Nairobi and Lima Prove Pixelized World Theory

From the patio above 28 Av Julio in Miraflores, Peru, I can see I've been through 5 different worlds in 12 hours.

The old cliche "first world, second world, third world" was adapted in the 1970s to make the distinctions that "OECD" completely and utterly failed to make.  Within "non-OECD" there were two entirely different worlds.  The "third world/second world" was then dropped by the 1990s, and the term "emerging world" and "emerging markets" was coined.  It better described the BRICK nations (Brazil Russia India China Korea) or BRIC (when it was pointed out that Korea didn't even belong is that pack, it was an industrial superpower like Japan by then).

What we are witnessing in Kenya and Peru is that the entire concept of "nation" and "country" is completely inept at describing movements of recycling, raw material, and waste.   Geographically, it's like trying to fit Youtube into your TV Remote.  It used to be enough to talk about "what country".  Information is pixelizing the world.

Miraflores resembles Barcelona, Penang resembles Miami, Nairobi resembles Guadalajara.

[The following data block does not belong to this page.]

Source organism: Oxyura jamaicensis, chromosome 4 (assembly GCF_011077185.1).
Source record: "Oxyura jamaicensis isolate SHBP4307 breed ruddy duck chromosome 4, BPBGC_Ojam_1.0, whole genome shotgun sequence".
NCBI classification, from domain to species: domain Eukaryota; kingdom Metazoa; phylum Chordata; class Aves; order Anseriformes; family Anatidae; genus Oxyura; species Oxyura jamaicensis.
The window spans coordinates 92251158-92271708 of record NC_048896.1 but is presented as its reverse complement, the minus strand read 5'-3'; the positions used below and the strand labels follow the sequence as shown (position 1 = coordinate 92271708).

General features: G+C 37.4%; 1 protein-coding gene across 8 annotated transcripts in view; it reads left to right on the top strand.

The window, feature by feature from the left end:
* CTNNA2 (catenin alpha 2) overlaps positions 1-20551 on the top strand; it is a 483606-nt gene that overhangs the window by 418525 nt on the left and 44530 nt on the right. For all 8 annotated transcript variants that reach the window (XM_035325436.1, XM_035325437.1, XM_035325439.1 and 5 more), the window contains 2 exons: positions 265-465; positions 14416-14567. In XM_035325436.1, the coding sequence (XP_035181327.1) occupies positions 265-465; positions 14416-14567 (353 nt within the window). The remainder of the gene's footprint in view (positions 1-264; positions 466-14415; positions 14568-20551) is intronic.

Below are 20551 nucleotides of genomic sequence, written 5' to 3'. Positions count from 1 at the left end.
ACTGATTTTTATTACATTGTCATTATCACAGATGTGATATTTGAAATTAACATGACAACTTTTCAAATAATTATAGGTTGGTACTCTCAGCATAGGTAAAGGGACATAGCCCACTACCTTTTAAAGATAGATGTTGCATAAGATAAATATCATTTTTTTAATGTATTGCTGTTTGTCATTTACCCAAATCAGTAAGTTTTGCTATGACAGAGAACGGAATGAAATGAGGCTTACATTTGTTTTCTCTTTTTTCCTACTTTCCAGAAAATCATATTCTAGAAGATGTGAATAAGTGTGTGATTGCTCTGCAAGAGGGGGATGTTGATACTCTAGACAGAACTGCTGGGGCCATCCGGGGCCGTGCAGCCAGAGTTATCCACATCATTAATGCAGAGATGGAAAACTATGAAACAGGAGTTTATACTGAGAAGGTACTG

When it's a super-populated nation, like China, the cities like Shenzhen-Guangzhou-Hong Kong conglomerate into something which is so far apart from "OECD" definitions that Basel Convention becomes an NBA referee in a kickboxing ring.

We drove through some very tough barios last night, and our car was accosted by a legless man at an intersection.    I'm not suggesting that the SuperMarcado (Gringo Supermarket) represents the reality of life across Peru, or that the hotel in Nairobi erases Agbogbloshie.  There is a Tech Mall in Nasr City as well as a Goma Market.   There is Guiyu and there is Foxconn.

Most of the waste in the dumps at these cities, and yes I mean e-waste, comes from inside these countries.

I'll try to get pictures of everything.  Everybody in Lima.   We'll feed all their faces into a computer and spit out a trade policy.   Well geez, it makes more sense than CA SB20.

How we think about  Peru:

How many people live in Peru

How others live in Peru

How people recycle in Lima

How Lima Sees Lima

1 comment:

Computer Recycling said...

The Lima post was witty without losing the serious nature of the issue.